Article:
Defra Ministers fail to provide Brexit answers at Oxford conference
4th Jan 2017 / By Alistair Driver
Delegates at the Oxford Farming Conference (OFC) hoping for answers from Defra Ministers on some of the big Brexit questions were left largely unsated.
In fact, Defra Secretary Andrea Leadsom’s response to searching questions only reinforced concerns relatively little progress has been made so far on key issures for the food and farming sector, such as trade, labour and the future of farm support.
Opening the conference on Wednesay morning, Mrs Leadsom said the vote to leave the EU presented an ‘unprecedented opportunity’ to design a farming system fit for the 21st century.
She revealed the Government will be publishing two green papers this year – one for food and farming and one for the environment.
But pressed on some of the detail behind Defra’s food and farming policy, or at least its underpinning principles, she had few answers, suggesting the topics raised would be covered in the 'major consultations' on the green papers.
Farming Minister George Eustice was more forthcoming, particularly on the subject of a future UK domestic farm policy but the discussions raised as many questions as answers.
Some of the issues covered included:
Single Market access
Asked whether she could guarantee the UK would retain access to the EU Single Market, Mrs Leadsom said this would be ‘part of the discussions’ in Brexit negotiations with the EU.
She stressed her desire for tariff-free trade with the EU, or as close to that as possible, to continue post-Brexit.
Imports and welfare standards
Mrs Leadsom was asked if future free trade deals could force the UK to lower its welfare standards to facilitate imports.
“No not at all,” was her firm response. She stressed that welfare and health standards would be a key part of discussions in future deals concerning livestock products.
“It is absolutely clear what we don’t want to do is undermine our own standards or import cheap low welfare products that undermine our own sector,” she said.
She and Mr Eustice reiterated their desire to the UK use Brexit to build on the UK’s reputation for high health, welfare and traceability standards to develop a ‘USP’ for British food as it competes in the domestic and international marketplaces.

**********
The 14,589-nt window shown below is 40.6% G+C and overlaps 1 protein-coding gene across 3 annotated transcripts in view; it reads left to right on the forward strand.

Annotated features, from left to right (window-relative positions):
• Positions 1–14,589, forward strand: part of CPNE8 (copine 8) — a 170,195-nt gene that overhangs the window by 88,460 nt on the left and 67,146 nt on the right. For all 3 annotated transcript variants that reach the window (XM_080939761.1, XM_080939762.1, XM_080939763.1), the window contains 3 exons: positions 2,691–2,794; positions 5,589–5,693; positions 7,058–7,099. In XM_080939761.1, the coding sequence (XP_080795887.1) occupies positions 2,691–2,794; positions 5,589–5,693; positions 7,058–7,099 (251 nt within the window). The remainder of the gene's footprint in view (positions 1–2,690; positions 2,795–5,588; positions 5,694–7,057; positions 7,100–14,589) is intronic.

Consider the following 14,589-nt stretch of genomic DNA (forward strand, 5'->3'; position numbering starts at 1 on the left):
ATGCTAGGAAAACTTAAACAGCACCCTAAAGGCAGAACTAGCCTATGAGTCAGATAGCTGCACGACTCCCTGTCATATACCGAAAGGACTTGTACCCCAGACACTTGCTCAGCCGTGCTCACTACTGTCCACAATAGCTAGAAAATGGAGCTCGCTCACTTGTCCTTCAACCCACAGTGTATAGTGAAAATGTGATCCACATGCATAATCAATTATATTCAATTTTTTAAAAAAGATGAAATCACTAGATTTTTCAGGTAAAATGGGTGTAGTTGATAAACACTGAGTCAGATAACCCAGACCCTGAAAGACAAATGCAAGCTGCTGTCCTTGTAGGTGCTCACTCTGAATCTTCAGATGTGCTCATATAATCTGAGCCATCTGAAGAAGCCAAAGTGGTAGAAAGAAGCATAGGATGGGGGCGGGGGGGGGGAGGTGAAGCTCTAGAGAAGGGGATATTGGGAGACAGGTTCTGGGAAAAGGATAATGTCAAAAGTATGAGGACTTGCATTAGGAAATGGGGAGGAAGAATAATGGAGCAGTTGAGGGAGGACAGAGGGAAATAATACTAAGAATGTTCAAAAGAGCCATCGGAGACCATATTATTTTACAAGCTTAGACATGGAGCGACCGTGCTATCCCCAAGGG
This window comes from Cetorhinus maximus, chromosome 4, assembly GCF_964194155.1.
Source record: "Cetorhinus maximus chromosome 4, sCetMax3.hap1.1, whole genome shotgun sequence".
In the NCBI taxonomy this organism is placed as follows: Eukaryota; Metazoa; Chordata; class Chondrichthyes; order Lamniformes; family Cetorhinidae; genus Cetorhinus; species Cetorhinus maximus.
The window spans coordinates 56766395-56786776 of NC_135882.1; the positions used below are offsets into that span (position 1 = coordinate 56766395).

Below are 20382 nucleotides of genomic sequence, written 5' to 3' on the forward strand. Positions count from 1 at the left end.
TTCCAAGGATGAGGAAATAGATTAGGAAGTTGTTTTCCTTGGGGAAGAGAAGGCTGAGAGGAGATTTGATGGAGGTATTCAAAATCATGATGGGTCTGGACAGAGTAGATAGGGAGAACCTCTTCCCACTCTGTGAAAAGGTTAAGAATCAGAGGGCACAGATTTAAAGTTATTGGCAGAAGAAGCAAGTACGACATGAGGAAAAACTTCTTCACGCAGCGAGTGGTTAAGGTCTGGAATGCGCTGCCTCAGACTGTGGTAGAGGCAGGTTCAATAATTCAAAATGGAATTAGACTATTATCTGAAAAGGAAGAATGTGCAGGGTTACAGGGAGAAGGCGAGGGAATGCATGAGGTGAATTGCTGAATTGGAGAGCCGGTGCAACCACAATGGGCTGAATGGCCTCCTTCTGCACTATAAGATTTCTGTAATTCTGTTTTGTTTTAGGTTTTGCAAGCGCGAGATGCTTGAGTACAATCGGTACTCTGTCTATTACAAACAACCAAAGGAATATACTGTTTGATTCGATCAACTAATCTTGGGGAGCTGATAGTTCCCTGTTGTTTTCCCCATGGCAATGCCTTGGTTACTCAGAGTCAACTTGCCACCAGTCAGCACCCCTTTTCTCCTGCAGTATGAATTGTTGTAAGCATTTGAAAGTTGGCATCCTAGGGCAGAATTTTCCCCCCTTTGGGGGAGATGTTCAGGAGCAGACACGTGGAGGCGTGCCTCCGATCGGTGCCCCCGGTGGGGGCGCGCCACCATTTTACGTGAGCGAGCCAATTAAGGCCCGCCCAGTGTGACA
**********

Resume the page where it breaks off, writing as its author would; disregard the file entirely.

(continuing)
Future of farm support
Mrs Leadsom stressed her commitment to supporting British agriculture in the short and long term but refused to be drawn on any details, for example, whether direct payments would be retained after the current CAP expires in 2020.
Mr Eustice had more to say, however, expressing his desire to do away with the current area-based direct payment system.
Instead, he spoke of a desire to reward farmers for providing public goods, such as ecosystem services, high animal welfare and reducing antibiotic use. This could include the provision of capital grants. He also raised the prospect of a possible Government-industry insurance scheme and stressed any future policy would support productive farming.
On the budget, he said the priority would be to develop the right policy and then see how much it would cost.
Access to labour
Mrs Leadsom said she was aware of ‘how important seasonal labour from the EU is to the everyday running of your business’. Access to labour would be ‘very much an important part of our discussions’, she said.
But, questioned on future access to full-time workers who want to live and work in the UK, she indicated this would be dependent on the Government’s post-Brexit policy on immigration, but stressed she was making the case for food and farming at Cabinet level.
Mrs Leadsom announced the Government would get rid of some of the less palatable rules associated with the CAP, such as the three-crop rule and ‘6 foot EU billboards littering the landscape’. There was a promise to prioritise ‘common sense’ rules but little indication of where else regulatory changes could be made.
The two Ministers were repeatedly pressed on the lack of detail in place so far on the above issues and on whether Defra had sufficient resources and expertise in place to negotiate a good deal for the UK food and farming sectors.
Mrs Leadsom sought to reassure the conference that the necessary expertise is in place. But when the sizeable Oxford audience was asked whether they shared her confidence only one hand was raised – that of George Eustice.
Loyal to the last… but with a big task ahead.